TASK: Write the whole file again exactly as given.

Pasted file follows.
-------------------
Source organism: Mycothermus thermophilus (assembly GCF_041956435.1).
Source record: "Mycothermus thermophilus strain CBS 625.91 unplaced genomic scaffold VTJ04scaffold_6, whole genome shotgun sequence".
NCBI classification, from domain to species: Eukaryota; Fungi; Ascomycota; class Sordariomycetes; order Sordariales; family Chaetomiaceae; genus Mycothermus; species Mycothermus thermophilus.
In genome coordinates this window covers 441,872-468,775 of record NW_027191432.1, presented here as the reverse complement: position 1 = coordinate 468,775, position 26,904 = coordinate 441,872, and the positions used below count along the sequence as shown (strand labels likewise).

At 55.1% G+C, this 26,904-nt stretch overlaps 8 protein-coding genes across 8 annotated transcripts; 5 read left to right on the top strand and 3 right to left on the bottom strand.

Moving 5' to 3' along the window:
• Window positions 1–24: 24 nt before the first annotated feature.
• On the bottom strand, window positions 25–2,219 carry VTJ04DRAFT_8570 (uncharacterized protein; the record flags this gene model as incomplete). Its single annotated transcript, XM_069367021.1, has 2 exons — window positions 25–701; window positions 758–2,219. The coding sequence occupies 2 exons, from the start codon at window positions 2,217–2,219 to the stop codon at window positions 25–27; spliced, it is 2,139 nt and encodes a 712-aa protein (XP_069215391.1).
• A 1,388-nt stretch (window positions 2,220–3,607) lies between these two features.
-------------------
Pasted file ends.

Source organism: Mycothermus thermophilus (assembly GCF_041956435.1).
Source record: "Mycothermus thermophilus strain CBS 625.91 unplaced genomic scaffold VTJ04scaffold_6, whole genome shotgun sequence".
NCBI classification, from domain to species: Eukaryota; Fungi; Ascomycota; class Sordariomycetes; order Sordariales; family Chaetomiaceae; genus Mycothermus; species Mycothermus thermophilus.
In genome coordinates this window covers 441,872-468,775 of record NW_027191432.1, presented here as the reverse complement: position 1 = coordinate 468,775, position 26,904 = coordinate 441,872, and the positions used below count along the sequence as shown (strand labels likewise).

At 55.1% G+C, this 26,904-nt stretch overlaps 8 protein-coding genes across 8 annotated transcripts; 5 read left to right on the top strand and 3 right to left on the bottom strand.

Moving 5' to 3' along the window:
• Window positions 1–24: 24 nt before the first annotated feature.
• On the bottom strand, window positions 25–2,219 carry VTJ04DRAFT_8570 (uncharacterized protein; the record flags this gene model as incomplete). Its single annotated transcript, XM_069367021.1, has 2 exons — window positions 25–701; window positions 758–2,219. The coding sequence occupies 2 exons, from the start codon at window positions 2,217–2,219 to the stop codon at window positions 25–27; spliced, it is 2,139 nt and encodes a 712-aa protein (XP_069215391.1).
• A 1,388-nt stretch (window positions 2,220–3,607) lies between these two features.